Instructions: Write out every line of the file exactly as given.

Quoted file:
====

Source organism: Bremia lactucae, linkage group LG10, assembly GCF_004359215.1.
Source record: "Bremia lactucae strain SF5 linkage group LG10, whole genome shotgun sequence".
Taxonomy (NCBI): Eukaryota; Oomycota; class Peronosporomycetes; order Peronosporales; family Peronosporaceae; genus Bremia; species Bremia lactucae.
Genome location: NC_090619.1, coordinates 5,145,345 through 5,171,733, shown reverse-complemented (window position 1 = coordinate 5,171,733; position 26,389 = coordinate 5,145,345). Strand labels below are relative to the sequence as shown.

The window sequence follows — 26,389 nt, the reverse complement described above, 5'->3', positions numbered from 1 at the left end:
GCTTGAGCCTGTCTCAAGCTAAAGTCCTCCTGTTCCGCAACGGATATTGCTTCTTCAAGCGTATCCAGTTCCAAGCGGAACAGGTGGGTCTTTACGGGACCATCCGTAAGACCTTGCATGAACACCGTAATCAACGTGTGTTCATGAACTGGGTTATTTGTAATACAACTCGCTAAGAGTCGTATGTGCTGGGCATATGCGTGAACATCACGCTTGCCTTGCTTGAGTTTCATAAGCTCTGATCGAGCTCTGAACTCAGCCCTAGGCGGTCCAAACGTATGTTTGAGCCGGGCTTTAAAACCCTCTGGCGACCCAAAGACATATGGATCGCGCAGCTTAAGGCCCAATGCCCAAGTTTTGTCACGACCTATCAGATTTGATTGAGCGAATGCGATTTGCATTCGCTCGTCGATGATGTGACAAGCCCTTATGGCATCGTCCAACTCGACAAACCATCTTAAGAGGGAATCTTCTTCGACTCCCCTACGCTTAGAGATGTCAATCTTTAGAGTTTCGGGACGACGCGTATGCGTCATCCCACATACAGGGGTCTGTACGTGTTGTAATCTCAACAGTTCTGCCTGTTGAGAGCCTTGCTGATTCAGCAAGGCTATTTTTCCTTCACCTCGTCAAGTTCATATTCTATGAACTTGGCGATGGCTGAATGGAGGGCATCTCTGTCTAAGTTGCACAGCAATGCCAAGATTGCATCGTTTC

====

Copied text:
Source organism: Bremia lactucae, linkage group LG10, assembly GCF_004359215.1.
Source record: "Bremia lactucae strain SF5 linkage group LG10, whole genome shotgun sequence".
Taxonomy (NCBI): Eukaryota; Oomycota; class Peronosporomycetes; order Peronosporales; family Peronosporaceae; genus Bremia; species Bremia lactucae.
Genome location: NC_090619.1, coordinates 5,145,345 through 5,171,733, shown reverse-complemented (window position 1 = coordinate 5,171,733; position 26,389 = coordinate 5,145,345). Strand labels below are relative to the sequence as shown.

The window sequence follows — 26,389 nt, the reverse complement described above, 5'->3', positions numbered from 1 at the left end:
GCTTGAGCCTGTCTCAAGCTAAAGTCCTCCTGTTCCGCAACGGATATTGCTTCTTCAAGCGTATCCAGTTCCAAGCGGAACAGGTGGGTCTTTACGGGACCATCCGTAAGACCTTGCATGAACACCGTAATCAACGTGTGTTCATGAACTGGGTTATTTGTAATACAACTCGCTAAGAGTCGTATGTGCTGGGCATATGCGTGAACATCACGCTTGCCTTGCTTGAGTTTCATAAGCTCTGATCGAGCTCTGAACTCAGCCCTAGGCGGTCCAAACGTATGTTTGAGCCGGGCTTTAAAACCCTCTGGCGACCCAAAGACATATGGATCGCGCAGCTTAAGGCCCAATGCCCAAGTTTTGTCACGACCTATCAGATTTGATTGAGCGAATGCGATTTGCATTCGCTCGTCGATGATGTGACAAGCCCTTATGGCATCGTCCAACTCGACAAACCATCTTAAGAGGGAATCTTCTTCGACTCCCCTACGCTTAGAGATGTCAATCTTTAGAGTTTCGGGACGACGCGTATGCGTCATCCCACATACAGGGGTCTGTACGTGTTGTAATCTCAACAGTTCTGCCTGTTGAGAGCCTTGCTGATTCAGCAAGGCTATTTTTCCTTCACCTCGTCAAGTTCATATTCTATGAACTTGGCGATGGCTGAATGGAGGGCATCTCTGTCTAAGTTGCACAGCAATGCCAAGATTGCATCGTTTC